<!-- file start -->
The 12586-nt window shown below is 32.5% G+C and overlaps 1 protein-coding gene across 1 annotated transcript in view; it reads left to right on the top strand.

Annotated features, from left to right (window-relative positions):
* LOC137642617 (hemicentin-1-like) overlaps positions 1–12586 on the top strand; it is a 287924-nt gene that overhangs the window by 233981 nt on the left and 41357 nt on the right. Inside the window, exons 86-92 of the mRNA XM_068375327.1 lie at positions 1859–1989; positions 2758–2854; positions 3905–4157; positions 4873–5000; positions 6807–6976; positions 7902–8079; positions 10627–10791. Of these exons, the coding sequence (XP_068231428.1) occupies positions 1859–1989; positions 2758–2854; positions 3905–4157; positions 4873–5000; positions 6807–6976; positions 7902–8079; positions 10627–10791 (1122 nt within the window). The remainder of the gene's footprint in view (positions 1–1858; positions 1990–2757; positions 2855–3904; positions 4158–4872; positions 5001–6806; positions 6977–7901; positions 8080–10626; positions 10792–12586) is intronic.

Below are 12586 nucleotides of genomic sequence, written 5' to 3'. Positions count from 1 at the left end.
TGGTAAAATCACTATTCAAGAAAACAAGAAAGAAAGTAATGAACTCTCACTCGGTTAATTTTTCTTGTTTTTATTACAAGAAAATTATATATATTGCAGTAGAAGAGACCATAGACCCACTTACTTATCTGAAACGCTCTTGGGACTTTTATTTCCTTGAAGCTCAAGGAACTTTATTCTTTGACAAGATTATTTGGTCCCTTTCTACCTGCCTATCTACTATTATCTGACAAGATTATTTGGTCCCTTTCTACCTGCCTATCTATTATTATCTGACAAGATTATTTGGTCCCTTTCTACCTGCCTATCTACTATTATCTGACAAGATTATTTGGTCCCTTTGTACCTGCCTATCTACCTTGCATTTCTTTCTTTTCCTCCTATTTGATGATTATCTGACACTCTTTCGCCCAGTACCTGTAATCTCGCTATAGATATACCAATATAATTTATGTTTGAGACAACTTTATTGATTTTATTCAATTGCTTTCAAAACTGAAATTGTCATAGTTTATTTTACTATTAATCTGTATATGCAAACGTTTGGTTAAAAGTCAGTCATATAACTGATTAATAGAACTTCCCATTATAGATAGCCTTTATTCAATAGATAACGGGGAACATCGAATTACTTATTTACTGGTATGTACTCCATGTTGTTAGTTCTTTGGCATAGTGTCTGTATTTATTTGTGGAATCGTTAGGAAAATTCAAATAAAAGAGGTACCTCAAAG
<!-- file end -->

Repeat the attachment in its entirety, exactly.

The 12586-nt window shown below is 32.5% G+C and overlaps 1 protein-coding gene across 1 annotated transcript in view; it reads left to right on the top strand.

Annotated features, from left to right (window-relative positions):
* LOC137642617 (hemicentin-1-like) overlaps positions 1–12586 on the top strand; it is a 287924-nt gene that overhangs the window by 233981 nt on the left and 41357 nt on the right. Inside the window, exons 86-92 of the mRNA XM_068375327.1 lie at positions 1859–1989; positions 2758–2854; positions 3905–4157; positions 4873–5000; positions 6807–6976; positions 7902–8079; positions 10627–10791. Of these exons, the coding sequence (XP_068231428.1) occupies positions 1859–1989; positions 2758–2854; positions 3905–4157; positions 4873–5000; positions 6807–6976; positions 7902–8079; positions 10627–10791 (1122 nt within the window). The remainder of the gene's footprint in view (positions 1–1858; positions 1990–2757; positions 2855–3904; positions 4158–4872; positions 5001–6806; positions 6977–7901; positions 8080–10626; positions 10792–12586) is intronic.

Below are 12586 nucleotides of genomic sequence, written 5' to 3'. Positions count from 1 at the left end.
TGGTAAAATCACTATTCAAGAAAACAAGAAAGAAAGTAATGAACTCTCACTCGGTTAATTTTTCTTGTTTTTATTACAAGAAAATTATATATATTGCAGTAGAAGAGACCATAGACCCACTTACTTATCTGAAACGCTCTTGGGACTTTTATTTCCTTGAAGCTCAAGGAACTTTATTCTTTGACAAGATTATTTGGTCCCTTTCTACCTGCCTATCTACTATTATCTGACAAGATTATTTGGTCCCTTTCTACCTGCCTATCTATTATTATCTGACAAGATTATTTGGTCCCTTTCTACCTGCCTATCTACTATTATCTGACAAGATTATTTGGTCCCTTTGTACCTGCCTATCTACCTTGCATTTCTTTCTTTTCCTCCTATTTGATGATTATCTGACACTCTTTCGCCCAGTACCTGTAATCTCGCTATAGATATACCAATATAATTTATGTTTGAGACAACTTTATTGATTTTATTCAATTGCTTTCAAAACTGAAATTGTCATAGTTTATTTTACTATTAATCTGTATATGCAAACGTTTGGTTAAAAGTCAGTCATATAACTGATTAATAGAACTTCCCATTATAGATAGCCTTTATTCAATAGATAACGGGGAACATCGAATTACTTATTTACTGGTATGTACTCCATGTTGTTAGTTCTTTGGCATAGTGTCTGTATTTATTTGTGGAATCGTTAGGAAAATTCAAATAAAAGAGGTACCTCAAAG